Over 500 participants took place in this year's online European Microfinance Week, organised by the Luxembourg-based European Microfinance Platform (e-MFP).
Held online for the second consecutive year, European Microfinance Week 2021 concluded Friday with a plenary entitled "Crisis and opportunity – where do we go from here?", in which a panel of senior speakers representing different stakeholder groups looked back over the period of the COVID-19 pandemic and discussed what changes will endure.
Moderated by Johanna Ryan, VisionFund International, and with Maria May from Gates Foundation, Jessica Schicks from BIO, Stanley Munyao from Musoni Microfinance, Babak Abbaszadeh from Toronto Centre, and Apricot Wilson from LMDF, this fast-moving and wide-ranging discussion covered questions from how resilient the sector has been, the catalysing effect it has had on digitalisation and the need to "not lose momentum, but strive for the best possible balance between personal contact and digital convenience and efficiency", according to one of the panellists.
This closing session was a suitable finish to a conference that wrestled with big questions across over 50 sessions. How can we better measure impact? How can the sector accelerate climate change adaptation measures? How can financial providers provide access to affordable and quality health care? And how can the sector understand and respond to structural barriers and norms to develop products and services that better serve the needs of women? These and many other topics were addressed in a variety of formats, from fireside-chats to panel discussions, interviews, plenaries and working sessions, involving over 500 participants and well over 100 speakers.
Each day kicked off with working sessions by e-MFP's Action Groups, all more active than ever before, having been involved in the organisation of fourteen sessions, including the opening plenary on climate finance after COP26 and a green finance Action Group session which was the most highly attended of the entire conference.
On Thursday, there was the hybrid ceremony for the €100,000 European Microfinance Award (EMA) on "Inclusive Finance & Health Care". This year's winner, presented by Her Royal Highness the Grand Duchess of Luxembourg, President of the European Microfinance Award's High Jury, was the Haitian non-profit Fonkoze Foundation for its "Boutik Santé" initiative, which trains and empowers community health entrepreneurs to provide screenings, education and health products to the poorest communities in Haiti.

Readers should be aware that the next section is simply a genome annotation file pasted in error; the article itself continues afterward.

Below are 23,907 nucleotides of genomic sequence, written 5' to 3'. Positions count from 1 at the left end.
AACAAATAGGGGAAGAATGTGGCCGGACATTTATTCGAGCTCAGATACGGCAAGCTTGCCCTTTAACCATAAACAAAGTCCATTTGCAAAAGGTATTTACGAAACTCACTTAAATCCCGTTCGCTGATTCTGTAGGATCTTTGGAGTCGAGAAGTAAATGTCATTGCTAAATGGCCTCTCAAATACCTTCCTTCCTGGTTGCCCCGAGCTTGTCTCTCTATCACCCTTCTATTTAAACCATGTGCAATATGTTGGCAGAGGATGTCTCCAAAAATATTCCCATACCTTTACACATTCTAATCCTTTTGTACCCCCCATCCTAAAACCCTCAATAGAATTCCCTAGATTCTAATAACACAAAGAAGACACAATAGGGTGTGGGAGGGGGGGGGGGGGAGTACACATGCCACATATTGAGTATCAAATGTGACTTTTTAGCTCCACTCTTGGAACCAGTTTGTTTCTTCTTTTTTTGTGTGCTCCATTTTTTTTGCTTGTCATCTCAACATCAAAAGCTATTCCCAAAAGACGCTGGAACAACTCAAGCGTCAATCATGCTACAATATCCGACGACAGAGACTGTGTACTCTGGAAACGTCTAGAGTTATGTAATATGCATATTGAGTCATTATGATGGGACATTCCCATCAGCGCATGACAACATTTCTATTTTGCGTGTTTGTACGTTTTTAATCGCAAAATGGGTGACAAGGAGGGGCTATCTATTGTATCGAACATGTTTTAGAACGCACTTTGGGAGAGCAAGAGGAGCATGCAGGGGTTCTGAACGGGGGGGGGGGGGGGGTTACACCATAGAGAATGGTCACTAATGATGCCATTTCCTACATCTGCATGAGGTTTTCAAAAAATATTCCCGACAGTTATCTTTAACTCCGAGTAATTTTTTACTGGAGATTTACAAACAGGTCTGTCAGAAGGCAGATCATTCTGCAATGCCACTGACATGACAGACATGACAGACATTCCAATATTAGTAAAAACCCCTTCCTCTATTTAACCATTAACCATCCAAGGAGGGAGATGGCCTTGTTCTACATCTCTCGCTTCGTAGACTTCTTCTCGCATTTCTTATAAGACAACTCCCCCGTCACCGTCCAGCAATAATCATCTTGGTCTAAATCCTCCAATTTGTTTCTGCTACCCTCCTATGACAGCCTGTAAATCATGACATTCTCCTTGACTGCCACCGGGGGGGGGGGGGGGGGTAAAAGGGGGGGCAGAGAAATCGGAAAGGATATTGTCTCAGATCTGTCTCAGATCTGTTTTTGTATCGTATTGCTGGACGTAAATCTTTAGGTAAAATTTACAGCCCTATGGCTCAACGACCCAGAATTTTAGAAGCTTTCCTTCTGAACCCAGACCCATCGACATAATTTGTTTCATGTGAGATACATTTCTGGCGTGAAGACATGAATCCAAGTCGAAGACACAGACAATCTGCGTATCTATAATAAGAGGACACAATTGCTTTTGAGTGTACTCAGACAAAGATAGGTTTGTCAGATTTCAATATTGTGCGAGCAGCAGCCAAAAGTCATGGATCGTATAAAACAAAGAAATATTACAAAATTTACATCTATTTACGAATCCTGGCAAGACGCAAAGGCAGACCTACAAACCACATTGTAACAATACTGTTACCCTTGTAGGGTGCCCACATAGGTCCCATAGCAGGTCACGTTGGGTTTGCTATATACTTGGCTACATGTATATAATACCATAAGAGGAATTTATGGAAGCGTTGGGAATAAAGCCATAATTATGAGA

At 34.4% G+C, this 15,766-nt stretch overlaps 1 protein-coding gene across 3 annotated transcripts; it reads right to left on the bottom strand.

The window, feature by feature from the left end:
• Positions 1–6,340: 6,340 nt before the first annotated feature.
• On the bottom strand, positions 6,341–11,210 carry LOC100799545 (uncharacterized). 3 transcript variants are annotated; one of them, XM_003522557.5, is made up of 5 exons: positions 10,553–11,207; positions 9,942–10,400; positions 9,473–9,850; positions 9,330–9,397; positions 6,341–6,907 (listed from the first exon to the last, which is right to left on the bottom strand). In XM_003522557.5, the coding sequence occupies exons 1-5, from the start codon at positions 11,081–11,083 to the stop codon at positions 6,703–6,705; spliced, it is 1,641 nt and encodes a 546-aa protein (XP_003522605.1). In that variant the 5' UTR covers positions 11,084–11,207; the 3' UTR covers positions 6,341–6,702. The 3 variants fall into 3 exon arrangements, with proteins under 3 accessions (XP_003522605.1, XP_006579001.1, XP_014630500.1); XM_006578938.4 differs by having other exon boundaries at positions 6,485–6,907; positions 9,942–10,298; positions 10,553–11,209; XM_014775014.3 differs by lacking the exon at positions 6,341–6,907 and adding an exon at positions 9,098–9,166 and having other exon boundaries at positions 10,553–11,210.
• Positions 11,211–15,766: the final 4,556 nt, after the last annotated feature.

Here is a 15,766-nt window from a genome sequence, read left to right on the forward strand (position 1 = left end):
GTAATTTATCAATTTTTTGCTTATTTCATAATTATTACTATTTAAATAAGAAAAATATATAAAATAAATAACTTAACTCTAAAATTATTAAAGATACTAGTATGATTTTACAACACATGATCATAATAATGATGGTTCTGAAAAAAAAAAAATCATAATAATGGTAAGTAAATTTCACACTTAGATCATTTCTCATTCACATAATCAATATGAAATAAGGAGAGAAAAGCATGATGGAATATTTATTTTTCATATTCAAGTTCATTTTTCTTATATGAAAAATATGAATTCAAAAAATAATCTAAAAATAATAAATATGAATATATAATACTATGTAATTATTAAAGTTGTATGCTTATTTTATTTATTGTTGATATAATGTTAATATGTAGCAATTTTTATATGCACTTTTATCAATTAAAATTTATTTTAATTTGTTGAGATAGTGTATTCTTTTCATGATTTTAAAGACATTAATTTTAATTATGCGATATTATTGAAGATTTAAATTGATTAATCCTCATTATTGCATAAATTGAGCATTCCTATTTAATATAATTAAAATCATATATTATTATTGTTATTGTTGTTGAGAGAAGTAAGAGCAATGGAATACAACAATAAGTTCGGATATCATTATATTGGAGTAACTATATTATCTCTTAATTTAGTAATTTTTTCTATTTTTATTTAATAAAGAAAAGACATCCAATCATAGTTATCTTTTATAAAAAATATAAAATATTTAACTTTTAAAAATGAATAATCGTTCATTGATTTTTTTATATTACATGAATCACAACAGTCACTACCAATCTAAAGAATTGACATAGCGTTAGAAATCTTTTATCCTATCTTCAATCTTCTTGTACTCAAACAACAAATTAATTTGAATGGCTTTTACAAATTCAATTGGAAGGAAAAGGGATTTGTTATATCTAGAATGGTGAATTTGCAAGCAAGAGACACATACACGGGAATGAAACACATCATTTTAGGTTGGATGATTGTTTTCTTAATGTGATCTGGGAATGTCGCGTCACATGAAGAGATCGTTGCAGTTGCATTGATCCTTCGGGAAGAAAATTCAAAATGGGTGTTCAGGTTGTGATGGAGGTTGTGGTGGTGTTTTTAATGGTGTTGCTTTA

Friday's plenary was followed by closing remarks by e-MFP Chairwoman Laura Hemrika. She began by recognising that European Microfinance Week 2021 coincides with the 15th anniversary of e-MFP, which has grown from 20 to over 130 members and which has a portfolio of initiatives and work streams more diverse and influential than ever before. Noting that there are both challenges and opportunities that come with an online conference, she said that while e-MFP hopes to be able to return to the in-person conference in 2022, it is clear that an online model invites and welcomes participants who would otherwise be unable to take part, and that a hybrid model going forward, involving stakeholders from all over the low-income world, will be inevitable.
Ms Hemrika then summarised some of the emerging themes of the conference as a whole and said that it is clear already that the move to more rigorous and accessible impact measurement, climate and green finance and financial inclusion for women (the topic of Wednesday's keynote and the just-announced topic of the EMA in 2022) are at the forefront of the sector's concerns today. She closed European Microfinance Week 2021 with an expression of thanks to all participants, speakers, event organisers and the e-MFP Secretariat for building successfully on 2020's experimental first online event and with the hope to see everyone in person for European Microfinance Week 2022.